Welcome to the Vintage Roland Guitar Synthesizer Resource Site!
This website is dedicated to providing comprehensive, complete and accurate information on vintage Roland 24-pin guitar synthesizers, controllers, and related accessories.
I started this website more than a decade ago when there was very little information online about vintage 24-pin synths, and a lot of the information I could find was wrong.
Please dig in and learn more about the first sustained effort by Roland Corporation to expand the sonic tools available to guitar players. You will find photos, technical information, service manuals, owners manuals, vintage advertising plus video clips on a variety of cutting-edge gear from the late seventies to early nineties.
This website is possible because of the many GR users who have helped by contributing photos, service bulletins, etc. to make this resource more complete. Feel free to email me if you have questions, corrections, etc. And many thanks to Dempsey Elks who dug through his Guitar Player archives, and emailed me the original Craig Anderton GR-300 article modification article that comprised the original website.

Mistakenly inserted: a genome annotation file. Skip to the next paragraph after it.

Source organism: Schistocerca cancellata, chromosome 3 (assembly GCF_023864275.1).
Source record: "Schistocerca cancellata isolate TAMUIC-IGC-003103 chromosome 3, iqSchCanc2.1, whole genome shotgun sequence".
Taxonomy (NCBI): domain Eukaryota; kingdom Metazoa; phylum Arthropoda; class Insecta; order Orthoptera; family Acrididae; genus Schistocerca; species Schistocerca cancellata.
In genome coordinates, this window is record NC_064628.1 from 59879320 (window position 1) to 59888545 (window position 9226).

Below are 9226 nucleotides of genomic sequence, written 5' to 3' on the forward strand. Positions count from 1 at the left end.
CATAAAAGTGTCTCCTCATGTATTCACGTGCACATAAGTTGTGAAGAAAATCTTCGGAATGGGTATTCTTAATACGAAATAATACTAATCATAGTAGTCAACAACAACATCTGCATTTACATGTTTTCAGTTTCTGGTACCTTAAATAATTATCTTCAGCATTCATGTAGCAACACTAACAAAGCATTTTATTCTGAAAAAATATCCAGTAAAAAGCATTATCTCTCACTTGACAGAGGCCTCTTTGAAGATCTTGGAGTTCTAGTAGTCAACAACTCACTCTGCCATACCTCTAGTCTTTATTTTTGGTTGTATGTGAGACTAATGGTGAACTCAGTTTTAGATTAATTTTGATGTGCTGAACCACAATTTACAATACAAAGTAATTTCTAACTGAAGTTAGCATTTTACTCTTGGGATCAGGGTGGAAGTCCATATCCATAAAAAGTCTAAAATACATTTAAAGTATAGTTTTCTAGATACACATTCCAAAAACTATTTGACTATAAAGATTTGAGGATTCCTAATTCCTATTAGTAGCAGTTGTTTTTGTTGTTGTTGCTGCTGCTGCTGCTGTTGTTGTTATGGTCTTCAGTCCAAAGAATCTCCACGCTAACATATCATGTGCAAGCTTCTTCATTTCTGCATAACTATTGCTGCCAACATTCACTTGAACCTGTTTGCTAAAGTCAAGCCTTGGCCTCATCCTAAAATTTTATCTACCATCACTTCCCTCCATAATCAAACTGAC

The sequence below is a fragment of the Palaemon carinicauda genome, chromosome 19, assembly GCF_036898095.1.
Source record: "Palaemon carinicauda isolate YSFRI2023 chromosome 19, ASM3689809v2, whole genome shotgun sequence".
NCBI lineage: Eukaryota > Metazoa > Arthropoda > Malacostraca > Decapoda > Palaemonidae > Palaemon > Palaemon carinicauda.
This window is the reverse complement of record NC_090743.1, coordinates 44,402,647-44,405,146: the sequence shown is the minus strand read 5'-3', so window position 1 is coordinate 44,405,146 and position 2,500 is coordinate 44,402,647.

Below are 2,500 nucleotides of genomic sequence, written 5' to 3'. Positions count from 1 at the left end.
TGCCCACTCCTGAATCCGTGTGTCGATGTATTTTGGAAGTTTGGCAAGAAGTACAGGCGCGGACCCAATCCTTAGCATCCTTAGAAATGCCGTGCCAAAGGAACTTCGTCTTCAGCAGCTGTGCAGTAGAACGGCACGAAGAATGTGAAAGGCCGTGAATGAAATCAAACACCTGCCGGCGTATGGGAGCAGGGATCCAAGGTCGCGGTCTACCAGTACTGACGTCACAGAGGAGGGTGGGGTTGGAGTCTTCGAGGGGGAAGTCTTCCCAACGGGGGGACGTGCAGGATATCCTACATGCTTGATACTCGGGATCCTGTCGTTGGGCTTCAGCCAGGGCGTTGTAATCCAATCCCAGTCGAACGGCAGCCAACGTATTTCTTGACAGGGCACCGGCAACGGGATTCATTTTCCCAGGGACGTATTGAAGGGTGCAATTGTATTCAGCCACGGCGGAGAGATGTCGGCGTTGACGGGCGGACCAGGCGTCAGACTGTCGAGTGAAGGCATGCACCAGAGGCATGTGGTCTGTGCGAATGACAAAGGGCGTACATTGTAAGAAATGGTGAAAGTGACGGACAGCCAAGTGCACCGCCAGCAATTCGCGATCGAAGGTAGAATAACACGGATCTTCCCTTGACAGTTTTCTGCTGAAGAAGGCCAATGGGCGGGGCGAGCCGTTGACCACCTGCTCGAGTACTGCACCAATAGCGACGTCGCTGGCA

About the Webmaster:
I purchased my first vintage GR rig in 1985, a Roland GR-700 system. I was in a "cutting edge" college band in Charlottesville (University of Virginia), called "His Boy Elroy" with my best friend Stuart Wamsley on bass, and our drummer Fred who played Simmons Syndrums!
But get this: we were not the first guitar synth band in C'ville! We were overshadowed by the immensely talented trio Rude Buddah that included Brian Daley who played a metallic blue Roland G-505 guitar and GR-300. Brian was joined by Jenny Wade on bass, and Spencer Lathrop on drums. At the time, they seemed to come out of nowhere, juiced on pure creativity, though in retrospect Brian had a pretty heavy King Crimson influence.
Since college I have continued to work in music, and now live in Los Angeles and specialize in direct response marketing music, though I have also toured nationally with Jane Powell as keyboardist and guitarist, composed songs, scored films, and worked for a period of years as a sound editor. As a life-long electronic experimenter (I started UVA as an engineer), I began making interfaces for vintage and modern guitar synthesizers about a decade ago, and continue to tinker with gadgets to bridge between the great vintage Roland guitar synth technology and most recent guitar synthesizer innovations from Roland, like the GR-55 and VG-99.